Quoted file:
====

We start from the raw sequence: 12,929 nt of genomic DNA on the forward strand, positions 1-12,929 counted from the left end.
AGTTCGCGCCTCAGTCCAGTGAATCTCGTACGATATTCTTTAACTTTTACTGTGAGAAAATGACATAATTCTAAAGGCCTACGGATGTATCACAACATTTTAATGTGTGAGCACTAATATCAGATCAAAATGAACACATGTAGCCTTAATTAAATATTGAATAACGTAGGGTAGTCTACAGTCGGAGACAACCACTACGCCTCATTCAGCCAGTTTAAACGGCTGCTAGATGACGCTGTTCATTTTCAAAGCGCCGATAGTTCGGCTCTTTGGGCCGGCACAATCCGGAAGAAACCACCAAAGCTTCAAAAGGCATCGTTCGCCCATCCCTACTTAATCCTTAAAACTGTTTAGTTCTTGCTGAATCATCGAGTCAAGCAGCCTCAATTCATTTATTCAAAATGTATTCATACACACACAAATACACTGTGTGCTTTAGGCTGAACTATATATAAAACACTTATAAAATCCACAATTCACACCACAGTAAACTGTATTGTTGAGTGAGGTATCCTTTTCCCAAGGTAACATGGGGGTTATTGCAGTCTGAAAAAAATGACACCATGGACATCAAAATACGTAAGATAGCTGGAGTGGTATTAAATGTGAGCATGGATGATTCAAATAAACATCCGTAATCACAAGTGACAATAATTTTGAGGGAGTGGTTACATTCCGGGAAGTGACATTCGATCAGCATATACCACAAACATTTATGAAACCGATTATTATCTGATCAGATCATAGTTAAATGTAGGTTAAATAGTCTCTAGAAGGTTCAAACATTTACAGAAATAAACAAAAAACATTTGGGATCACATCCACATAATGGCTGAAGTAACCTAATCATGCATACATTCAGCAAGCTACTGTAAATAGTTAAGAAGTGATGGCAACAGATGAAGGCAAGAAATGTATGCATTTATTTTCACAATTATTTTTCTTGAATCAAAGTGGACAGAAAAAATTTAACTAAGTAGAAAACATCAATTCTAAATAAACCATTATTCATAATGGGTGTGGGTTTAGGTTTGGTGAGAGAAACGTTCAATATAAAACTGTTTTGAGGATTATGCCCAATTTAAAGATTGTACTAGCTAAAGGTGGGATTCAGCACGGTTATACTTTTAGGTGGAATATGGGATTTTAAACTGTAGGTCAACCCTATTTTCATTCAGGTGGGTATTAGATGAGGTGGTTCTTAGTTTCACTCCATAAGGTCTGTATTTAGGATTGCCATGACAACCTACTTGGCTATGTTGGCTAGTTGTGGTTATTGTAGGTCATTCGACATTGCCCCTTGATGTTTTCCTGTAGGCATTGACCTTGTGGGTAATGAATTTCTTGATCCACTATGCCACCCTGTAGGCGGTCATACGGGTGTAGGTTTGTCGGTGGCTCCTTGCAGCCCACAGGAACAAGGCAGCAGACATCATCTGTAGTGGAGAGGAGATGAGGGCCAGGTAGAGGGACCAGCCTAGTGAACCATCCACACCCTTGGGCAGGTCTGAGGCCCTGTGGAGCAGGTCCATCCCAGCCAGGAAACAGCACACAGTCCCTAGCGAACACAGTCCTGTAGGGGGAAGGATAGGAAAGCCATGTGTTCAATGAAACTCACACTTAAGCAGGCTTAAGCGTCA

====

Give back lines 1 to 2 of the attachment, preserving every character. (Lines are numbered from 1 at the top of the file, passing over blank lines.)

We start from the raw sequence: 12,929 nt of genomic DNA on the forward strand, positions 1-12,929 counted from the left end.
AGTTCGCGCCTCAGTCCAGTGAATCTCGTACGATATTCTTTAACTTTTACTGTGAGAAAATGACATAATTCTAAAGGCCTACGGATGTATCACAACATTTTAATGTGTGAGCACTAATATCAGATCAAAATGAACACATGTAGCCTTAATTAAATATTGAATAACGTAGGGTAGTCTACAGTCGGAGACAACCACTACGCCTCATTCAGCCAGTTTAAACGGCTGCTAGATGACGCTGTTCATTTTCAAAGCGCCGATAGTTCGGCTCTTTGGGCCGGCACAATCCGGAAGAAACCACCAAAGCTTCAAAAGGCATCGTTCGCCCATCCCTACTTAATCCTTAAAACTGTTTAGTTCTTGCTGAATCATCGAGTCAAGCAGCCTCAATTCATTTATTCAAAATGTATTCATACACACACAAATACACTGTGTGCTTTAGGCTGAACTATATATAAAACACTTATAAAATCCACAATTCACACCACAGTAAACTGTATTGTTGAGTGAGGTATCCTTTTCCCAAGGTAACATGGGGGTTATTGCAGTCTGAAAAAAATGACACCATGGACATCAAAATACGTAAGATAGCTGGAGTGGTATTAAATGTGAGCATGGATGATTCAAATAAACATCCGTAATCACAAGTGACAATAATTTTGAGGGAGTGGTTACATTCCGGGAAGTGACATTCGATCAGCATATACCACAAACATTTATGAAACCGATTATTATCTGATCAGATCATAGTTAAATGTAGGTTAAATAGTCTCTAGAAGGTTCAAACATTTACAGAAATAAACAAAAAACATTTGGGATCACATCCACATAATGGCTGAAGTAACCTAATCATGCATACATTCAGCAAGCTACTGTAAATAGTTAAGAAGTGATGGCAACAGATGAAGGCAAGAAATGTATGCATTTATTTTCACAATTATTTTTCTTGAATCAAAGTGGACAGAAAAAATTTAACTAAGTAGAAAACATCAATTCTAAATAAACCATTATTCATAATGGGTGTGGGTTTAGGTTTGGTGAGAGAAACGTTCAATATAAAACTGTTTTGAGGATTATGCCCAATTTAAAGATTGTACTAGCTAAAGGTGGGATTCAGCACGGTTATACTTTTAGGTGGAATATGGGATTTTAAACTGTAGGTCAACCCTATTTTCATTCAGGTGGGTATTAGATGAGGTGGTTCTTAGTTTCACTCCATAAGGTCTGTATTTAGGATTGCCATGACAACCTACTTGGCTATGTTGGCTAGTTGTGGTTATTGTAGGTCATTCGACATTGCCCCTTGATGTTTTCCTGTAGGCATTGACCTTGTGGGTAATGAATTTCTTGATCCACTATGCCACCCTGTAGGCGGTCATACGGGTGTAGGTTTGTCGGTGGCTCCTTGCAGCCCACAGGAACAAGGCAGCAGACATCATCTGTAGTGGAGAGGAGATGAGGGCCAGGTAGAGGGACCAGCCTAGTGAACCATCCACACCCTTGGGCAGGTCTGAGGCCCTGTGGAGCAGGTCCATCCCAGCCAGGAAACAGCACACAGTCCCTAGCGAACACAGTCCTGTAGGGGGAAGGATAGGAAAGCCATGTGTTCAATGAAACTCACACTTAAGCAGGCTTAAGCGTCA